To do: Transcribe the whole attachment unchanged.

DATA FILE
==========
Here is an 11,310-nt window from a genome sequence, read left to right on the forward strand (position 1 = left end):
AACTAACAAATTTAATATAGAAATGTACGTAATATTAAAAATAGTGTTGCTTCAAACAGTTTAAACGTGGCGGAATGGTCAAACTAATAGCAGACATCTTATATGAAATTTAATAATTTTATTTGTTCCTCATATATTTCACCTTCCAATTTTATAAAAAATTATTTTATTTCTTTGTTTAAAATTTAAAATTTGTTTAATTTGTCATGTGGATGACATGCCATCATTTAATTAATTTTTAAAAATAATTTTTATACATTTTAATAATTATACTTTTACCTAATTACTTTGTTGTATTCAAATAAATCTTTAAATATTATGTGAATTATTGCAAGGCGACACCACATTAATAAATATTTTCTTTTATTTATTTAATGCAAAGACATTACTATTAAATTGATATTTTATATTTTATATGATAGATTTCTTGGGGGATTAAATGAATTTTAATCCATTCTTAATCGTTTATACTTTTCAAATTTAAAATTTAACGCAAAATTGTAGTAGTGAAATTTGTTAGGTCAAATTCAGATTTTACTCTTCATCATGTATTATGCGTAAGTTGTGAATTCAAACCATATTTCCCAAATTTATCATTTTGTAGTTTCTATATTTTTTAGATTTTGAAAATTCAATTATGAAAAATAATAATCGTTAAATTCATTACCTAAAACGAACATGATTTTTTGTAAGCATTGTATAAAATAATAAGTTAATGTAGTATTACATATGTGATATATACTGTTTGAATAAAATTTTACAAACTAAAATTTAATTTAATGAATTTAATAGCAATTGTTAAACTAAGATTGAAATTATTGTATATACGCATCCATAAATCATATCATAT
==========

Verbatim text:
Here is an 11,310-nt window from a genome sequence, read left to right on the forward strand (position 1 = left end):
AACTAACAAATTTAATATAGAAATGTACGTAATATTAAAAATAGTGTTGCTTCAAACAGTTTAAACGTGGCGGAATGGTCAAACTAATAGCAGACATCTTATATGAAATTTAATAATTTTATTTGTTCCTCATATATTTCACCTTCCAATTTTATAAAAAATTATTTTATTTCTTTGTTTAAAATTTAAAATTTGTTTAATTTGTCATGTGGATGACATGCCATCATTTAATTAATTTTTAAAAATAATTTTTATACATTTTAATAATTATACTTTTACCTAATTACTTTGTTGTATTCAAATAAATCTTTAAATATTATGTGAATTATTGCAAGGCGACACCACATTAATAAATATTTTCTTTTATTTATTTAATGCAAAGACATTACTATTAAATTGATATTTTATATTTTATATGATAGATTTCTTGGGGGATTAAATGAATTTTAATCCATTCTTAATCGTTTATACTTTTCAAATTTAAAATTTAACGCAAAATTGTAGTAGTGAAATTTGTTAGGTCAAATTCAGATTTTACTCTTCATCATGTATTATGCGTAAGTTGTGAATTCAAACCATATTTCCCAAATTTATCATTTTGTAGTTTCTATATTTTTTAGATTTTGAAAATTCAATTATGAAAAATAATAATCGTTAAATTCATTACCTAAAACGAACATGATTTTTTGTAAGCATTGTATAAAATAATAAGTTAATGTAGTATTACATATGTGATATATACTGTTTGAATAAAATTTTACAAACTAAAATTTAATTTAATGAATTTAATAGCAATTGTTAAACTAAGATTGAAATTATTGTATATACGCATCCATAAATCATATCATAT